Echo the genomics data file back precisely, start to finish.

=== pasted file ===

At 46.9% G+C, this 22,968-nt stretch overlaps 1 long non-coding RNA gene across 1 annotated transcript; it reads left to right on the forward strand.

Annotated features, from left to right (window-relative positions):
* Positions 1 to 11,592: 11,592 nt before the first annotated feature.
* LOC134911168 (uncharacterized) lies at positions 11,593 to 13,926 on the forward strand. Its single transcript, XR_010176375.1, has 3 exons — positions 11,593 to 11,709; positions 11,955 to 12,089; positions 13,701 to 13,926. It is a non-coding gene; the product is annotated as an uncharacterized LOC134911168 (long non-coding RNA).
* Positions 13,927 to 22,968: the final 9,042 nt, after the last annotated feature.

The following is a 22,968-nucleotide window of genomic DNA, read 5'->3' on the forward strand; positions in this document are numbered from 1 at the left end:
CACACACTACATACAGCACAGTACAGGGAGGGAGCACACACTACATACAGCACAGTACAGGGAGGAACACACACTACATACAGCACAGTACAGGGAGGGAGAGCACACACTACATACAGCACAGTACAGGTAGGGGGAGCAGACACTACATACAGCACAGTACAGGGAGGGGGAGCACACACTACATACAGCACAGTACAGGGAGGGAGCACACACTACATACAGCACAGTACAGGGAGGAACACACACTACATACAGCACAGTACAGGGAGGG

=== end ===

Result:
At 46.9% G+C, this 22,968-nt stretch overlaps 1 long non-coding RNA gene across 1 annotated transcript; it reads left to right on the forward strand.

Annotated features, from left to right (window-relative positions):
* Positions 1 to 11,592: 11,592 nt before the first annotated feature.
* LOC134911168 (uncharacterized) lies at positions 11,593 to 13,926 on the forward strand. Its single transcript, XR_010176375.1, has 3 exons — positions 11,593 to 11,709; positions 11,955 to 12,089; positions 13,701 to 13,926. It is a non-coding gene; the product is annotated as an uncharacterized LOC134911168 (long non-coding RNA).
* Positions 13,927 to 22,968: the final 9,042 nt, after the last annotated feature.

The following is a 22,968-nucleotide window of genomic DNA, read 5'->3' on the forward strand; positions in this document are numbered from 1 at the left end:
CACACACTACATACAGCACAGTACAGGGAGGGAGCACACACTACATACAGCACAGTACAGGGAGGAACACACACTACATACAGCACAGTACAGGGAGGGAGAGCACACACTACATACAGCACAGTACAGGTAGGGGGAGCAGACACTACATACAGCACAGTACAGGGAGGGGGAGCACACACTACATACAGCACAGTACAGGGAGGGAGCACACACTACATACAGCACAGTACAGGGAGGAACACACACTACATACAGCACAGTACAGGGAGGG